Remembering the 1968 flood

NOBODY could imagine on going to bed on Saturday night, August 31, 1968, what they would wake up to the next morning.

So when the citizens of Port Elizabeth awoke to light rain, just after 07:00, they thought it was the perfect day to roll over and have a good Sunday morning snooze.

The fact that most of the population remained indoors, was one of the main reasons for the relatively low number of fatalities, for a disaster of this proportion.

At just before 08:00, the heavens opened, like a storm of biblical proportions. In just over four hours, between 07:40 and 12:00, a total of 352mm of rain was measured at the Port Elizabeth Airport. Although this is the officially documented figure, the autographic rain gauge at the reservoir in Brunswick Road (Adcockvale) recorded 470mm between 08:00 and 12:00.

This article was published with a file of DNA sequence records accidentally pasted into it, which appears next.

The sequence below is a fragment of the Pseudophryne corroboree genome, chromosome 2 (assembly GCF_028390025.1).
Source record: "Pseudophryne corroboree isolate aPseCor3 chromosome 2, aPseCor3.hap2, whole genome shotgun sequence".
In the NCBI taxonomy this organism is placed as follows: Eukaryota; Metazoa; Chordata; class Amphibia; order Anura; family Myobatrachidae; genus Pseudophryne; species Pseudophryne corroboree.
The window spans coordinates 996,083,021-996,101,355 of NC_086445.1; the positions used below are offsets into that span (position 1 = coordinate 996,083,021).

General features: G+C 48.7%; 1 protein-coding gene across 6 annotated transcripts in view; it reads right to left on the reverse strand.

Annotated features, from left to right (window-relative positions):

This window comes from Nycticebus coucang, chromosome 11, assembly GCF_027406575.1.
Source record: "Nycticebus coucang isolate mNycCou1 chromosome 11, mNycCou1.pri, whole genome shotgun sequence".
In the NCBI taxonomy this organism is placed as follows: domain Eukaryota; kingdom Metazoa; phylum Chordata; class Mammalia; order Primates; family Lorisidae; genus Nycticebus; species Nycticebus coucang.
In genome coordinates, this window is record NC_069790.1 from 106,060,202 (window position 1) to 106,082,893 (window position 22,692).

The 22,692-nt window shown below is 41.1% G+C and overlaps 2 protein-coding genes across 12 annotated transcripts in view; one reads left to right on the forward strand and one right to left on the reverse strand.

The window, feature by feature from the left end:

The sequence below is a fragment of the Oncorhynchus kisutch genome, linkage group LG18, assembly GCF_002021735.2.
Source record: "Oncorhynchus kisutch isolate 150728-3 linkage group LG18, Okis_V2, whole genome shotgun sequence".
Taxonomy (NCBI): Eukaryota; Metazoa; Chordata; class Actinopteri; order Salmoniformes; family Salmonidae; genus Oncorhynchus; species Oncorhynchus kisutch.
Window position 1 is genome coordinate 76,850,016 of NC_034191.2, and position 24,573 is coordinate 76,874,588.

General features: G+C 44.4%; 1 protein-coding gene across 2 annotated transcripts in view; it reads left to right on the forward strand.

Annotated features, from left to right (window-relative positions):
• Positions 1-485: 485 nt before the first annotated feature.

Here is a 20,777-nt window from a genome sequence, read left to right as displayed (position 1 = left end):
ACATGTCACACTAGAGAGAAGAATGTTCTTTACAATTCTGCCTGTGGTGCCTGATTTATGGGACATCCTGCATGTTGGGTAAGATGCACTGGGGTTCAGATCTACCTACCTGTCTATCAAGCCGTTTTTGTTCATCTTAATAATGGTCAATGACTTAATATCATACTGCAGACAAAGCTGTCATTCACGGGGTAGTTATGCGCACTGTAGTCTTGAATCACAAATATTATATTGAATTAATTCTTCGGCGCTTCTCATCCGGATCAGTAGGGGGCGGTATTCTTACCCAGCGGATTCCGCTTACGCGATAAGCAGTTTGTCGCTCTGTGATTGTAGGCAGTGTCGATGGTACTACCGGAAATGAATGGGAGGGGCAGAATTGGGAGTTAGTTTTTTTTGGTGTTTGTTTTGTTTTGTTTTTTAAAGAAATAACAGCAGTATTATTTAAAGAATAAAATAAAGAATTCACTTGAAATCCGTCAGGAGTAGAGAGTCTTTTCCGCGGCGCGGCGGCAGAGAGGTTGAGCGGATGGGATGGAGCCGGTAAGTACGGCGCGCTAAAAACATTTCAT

This equated to a sustained rainfall intensity of 20 to 30mm per 15 minute period, over this four-hour period. This turned roads and streets into raging rivers that caused wave upon wave of destruction. City fathers had no way of designing a storm water system that could even vaguely cope with this amount of water.

Continued on page 4